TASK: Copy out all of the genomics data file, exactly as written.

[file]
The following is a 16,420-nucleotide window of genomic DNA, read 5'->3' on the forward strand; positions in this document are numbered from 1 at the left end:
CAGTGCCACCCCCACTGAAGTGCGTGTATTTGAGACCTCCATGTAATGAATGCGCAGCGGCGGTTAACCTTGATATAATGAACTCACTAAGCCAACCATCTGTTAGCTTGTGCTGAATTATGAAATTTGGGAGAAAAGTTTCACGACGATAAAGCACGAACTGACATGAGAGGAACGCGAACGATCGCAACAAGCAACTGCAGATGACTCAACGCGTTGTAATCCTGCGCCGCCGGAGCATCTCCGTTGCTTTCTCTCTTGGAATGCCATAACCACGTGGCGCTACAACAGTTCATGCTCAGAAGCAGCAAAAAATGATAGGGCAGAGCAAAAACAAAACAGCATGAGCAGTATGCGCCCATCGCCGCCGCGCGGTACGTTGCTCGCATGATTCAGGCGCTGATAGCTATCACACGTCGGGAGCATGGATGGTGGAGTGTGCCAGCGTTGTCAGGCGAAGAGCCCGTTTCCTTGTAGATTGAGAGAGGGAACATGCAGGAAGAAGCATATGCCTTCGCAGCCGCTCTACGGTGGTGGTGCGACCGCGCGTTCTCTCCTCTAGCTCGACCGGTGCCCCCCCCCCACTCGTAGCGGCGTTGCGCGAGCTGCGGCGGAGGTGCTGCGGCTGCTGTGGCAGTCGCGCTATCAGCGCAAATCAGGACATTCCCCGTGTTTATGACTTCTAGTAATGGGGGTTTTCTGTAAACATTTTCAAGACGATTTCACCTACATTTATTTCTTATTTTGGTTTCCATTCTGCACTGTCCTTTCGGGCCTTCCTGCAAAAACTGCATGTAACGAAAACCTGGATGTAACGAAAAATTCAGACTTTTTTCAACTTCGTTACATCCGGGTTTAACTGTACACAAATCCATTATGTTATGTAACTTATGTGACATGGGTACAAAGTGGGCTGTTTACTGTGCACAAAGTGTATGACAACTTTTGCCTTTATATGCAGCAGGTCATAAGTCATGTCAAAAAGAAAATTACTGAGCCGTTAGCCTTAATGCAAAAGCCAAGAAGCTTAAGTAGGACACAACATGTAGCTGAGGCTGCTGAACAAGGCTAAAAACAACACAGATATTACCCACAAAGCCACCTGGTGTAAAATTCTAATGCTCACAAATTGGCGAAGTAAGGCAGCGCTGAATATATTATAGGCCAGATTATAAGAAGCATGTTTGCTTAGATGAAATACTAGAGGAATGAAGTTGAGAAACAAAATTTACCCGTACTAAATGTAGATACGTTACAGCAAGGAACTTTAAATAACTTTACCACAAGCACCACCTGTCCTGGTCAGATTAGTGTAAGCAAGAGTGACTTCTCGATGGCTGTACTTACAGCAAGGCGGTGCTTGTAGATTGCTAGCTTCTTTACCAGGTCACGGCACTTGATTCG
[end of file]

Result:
The following is a 16,420-nucleotide window of genomic DNA, read 5'->3' on the forward strand; positions in this document are numbered from 1 at the left end:
CAGTGCCACCCCCACTGAAGTGCGTGTATTTGAGACCTCCATGTAATGAATGCGCAGCGGCGGTTAACCTTGATATAATGAACTCACTAAGCCAACCATCTGTTAGCTTGTGCTGAATTATGAAATTTGGGAGAAAAGTTTCACGACGATAAAGCACGAACTGACATGAGAGGAACGCGAACGATCGCAACAAGCAACTGCAGATGACTCAACGCGTTGTAATCCTGCGCCGCCGGAGCATCTCCGTTGCTTTCTCTCTTGGAATGCCATAACCACGTGGCGCTACAACAGTTCATGCTCAGAAGCAGCAAAAAATGATAGGGCAGAGCAAAAACAAAACAGCATGAGCAGTATGCGCCCATCGCCGCCGCGCGGTACGTTGCTCGCATGATTCAGGCGCTGATAGCTATCACACGTCGGGAGCATGGATGGTGGAGTGTGCCAGCGTTGTCAGGCGAAGAGCCCGTTTCCTTGTAGATTGAGAGAGGGAACATGCAGGAAGAAGCATATGCCTTCGCAGCCGCTCTACGGTGGTGGTGCGACCGCGCGTTCTCTCCTCTAGCTCGACCGGTGCCCCCCCCCCACTCGTAGCGGCGTTGCGCGAGCTGCGGCGGAGGTGCTGCGGCTGCTGTGGCAGTCGCGCTATCAGCGCAAATCAGGACATTCCCCGTGTTTATGACTTCTAGTAATGGGGGTTTTCTGTAAACATTTTCAAGACGATTTCACCTACATTTATTTCTTATTTTGGTTTCCATTCTGCACTGTCCTTTCGGGCCTTCCTGCAAAAACTGCATGTAACGAAAACCTGGATGTAACGAAAAATTCAGACTTTTTTCAACTTCGTTACATCCGGGTTTAACTGTACACAAATCCATTATGTTATGTAACTTATGTGACATGGGTACAAAGTGGGCTGTTTACTGTGCACAAAGTGTATGACAACTTTTGCCTTTATATGCAGCAGGTCATAAGTCATGTCAAAAAGAAAATTACTGAGCCGTTAGCCTTAATGCAAAAGCCAAGAAGCTTAAGTAGGACACAACATGTAGCTGAGGCTGCTGAACAAGGCTAAAAACAACACAGATATTACCCACAAAGCCACCTGGTGTAAAATTCTAATGCTCACAAATTGGCGAAGTAAGGCAGCGCTGAATATATTATAGGCCAGATTATAAGAAGCATGTTTGCTTAGATGAAATACTAGAGGAATGAAGTTGAGAAACAAAATTTACCCGTACTAAATGTAGATACGTTACAGCAAGGAACTTTAAATAACTTTACCACAAGCACCACCTGTCCTGGTCAGATTAGTGTAAGCAAGAGTGACTTCTCGATGGCTGTACTTACAGCAAGGCGGTGCTTGTAGATTGCTAGCTTCTTTACCAGGTCACGGCACTTGATTCG